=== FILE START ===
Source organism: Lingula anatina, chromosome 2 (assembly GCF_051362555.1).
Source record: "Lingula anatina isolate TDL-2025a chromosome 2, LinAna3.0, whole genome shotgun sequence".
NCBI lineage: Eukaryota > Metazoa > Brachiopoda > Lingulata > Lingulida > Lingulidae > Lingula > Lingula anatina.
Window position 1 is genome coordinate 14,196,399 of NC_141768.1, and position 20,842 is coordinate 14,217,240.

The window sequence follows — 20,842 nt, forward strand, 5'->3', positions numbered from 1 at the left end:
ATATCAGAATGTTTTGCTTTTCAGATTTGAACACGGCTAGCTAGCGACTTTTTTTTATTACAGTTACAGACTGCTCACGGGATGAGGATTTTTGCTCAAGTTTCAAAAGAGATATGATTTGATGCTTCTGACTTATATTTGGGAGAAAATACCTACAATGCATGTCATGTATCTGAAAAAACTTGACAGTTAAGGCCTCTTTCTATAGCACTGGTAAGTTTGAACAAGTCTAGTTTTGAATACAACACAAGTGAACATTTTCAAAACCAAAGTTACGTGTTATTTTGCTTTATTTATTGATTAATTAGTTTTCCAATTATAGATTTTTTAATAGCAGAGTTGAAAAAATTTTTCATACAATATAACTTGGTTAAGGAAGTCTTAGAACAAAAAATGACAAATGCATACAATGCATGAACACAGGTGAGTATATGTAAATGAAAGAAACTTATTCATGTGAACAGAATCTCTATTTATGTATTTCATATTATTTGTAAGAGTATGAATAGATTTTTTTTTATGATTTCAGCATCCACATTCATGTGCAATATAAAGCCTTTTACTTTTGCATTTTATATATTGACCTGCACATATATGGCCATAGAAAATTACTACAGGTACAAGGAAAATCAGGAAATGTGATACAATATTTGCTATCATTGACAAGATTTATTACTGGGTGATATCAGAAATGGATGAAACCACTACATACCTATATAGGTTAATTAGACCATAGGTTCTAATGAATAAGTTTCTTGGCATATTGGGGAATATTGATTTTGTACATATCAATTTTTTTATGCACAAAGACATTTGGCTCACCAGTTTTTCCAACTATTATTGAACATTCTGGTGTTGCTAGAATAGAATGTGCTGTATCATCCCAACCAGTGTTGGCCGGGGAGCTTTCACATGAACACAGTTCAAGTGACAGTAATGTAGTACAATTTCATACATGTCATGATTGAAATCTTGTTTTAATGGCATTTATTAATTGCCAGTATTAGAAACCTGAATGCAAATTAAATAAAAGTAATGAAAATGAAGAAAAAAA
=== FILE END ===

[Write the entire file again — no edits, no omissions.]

Source organism: Lingula anatina, chromosome 2 (assembly GCF_051362555.1).
Source record: "Lingula anatina isolate TDL-2025a chromosome 2, LinAna3.0, whole genome shotgun sequence".
NCBI lineage: Eukaryota > Metazoa > Brachiopoda > Lingulata > Lingulida > Lingulidae > Lingula > Lingula anatina.
Window position 1 is genome coordinate 14,196,399 of NC_141768.1, and position 20,842 is coordinate 14,217,240.

The window sequence follows — 20,842 nt, forward strand, 5'->3', positions numbered from 1 at the left end:
ATATCAGAATGTTTTGCTTTTCAGATTTGAACACGGCTAGCTAGCGACTTTTTTTTATTACAGTTACAGACTGCTCACGGGATGAGGATTTTTGCTCAAGTTTCAAAAGAGATATGATTTGATGCTTCTGACTTATATTTGGGAGAAAATACCTACAATGCATGTCATGTATCTGAAAAAACTTGACAGTTAAGGCCTCTTTCTATAGCACTGGTAAGTTTGAACAAGTCTAGTTTTGAATACAACACAAGTGAACATTTTCAAAACCAAAGTTACGTGTTATTTTGCTTTATTTATTGATTAATTAGTTTTCCAATTATAGATTTTTTAATAGCAGAGTTGAAAAAATTTTTCATACAATATAACTTGGTTAAGGAAGTCTTAGAACAAAAAATGACAAATGCATACAATGCATGAACACAGGTGAGTATATGTAAATGAAAGAAACTTATTCATGTGAACAGAATCTCTATTTATGTATTTCATATTATTTGTAAGAGTATGAATAGATTTTTTTTTATGATTTCAGCATCCACATTCATGTGCAATATAAAGCCTTTTACTTTTGCATTTTATATATTGACCTGCACATATATGGCCATAGAAAATTACTACAGGTACAAGGAAAATCAGGAAATGTGATACAATATTTGCTATCATTGACAAGATTTATTACTGGGTGATATCAGAAATGGATGAAACCACTACATACCTATATAGGTTAATTAGACCATAGGTTCTAATGAATAAGTTTCTTGGCATATTGGGGAATATTGATTTTGTACATATCAATTTTTTTATGCACAAAGACATTTGGCTCACCAGTTTTTCCAACTATTATTGAACATTCTGGTGTTGCTAGAATAGAATGTGCTGTATCATCCCAACCAGTGTTGGCCGGGGAGCTTTCACATGAACACAGTTCAAGTGACAGTAATGTAGTACAATTTCATACATGTCATGATTGAAATCTTGTTTTAATGGCATTTATTAATTGCCAGTATTAGAAACCTGAATGCAAATTAAATAAAAGTAATGAAAATGAAGAAAAAAA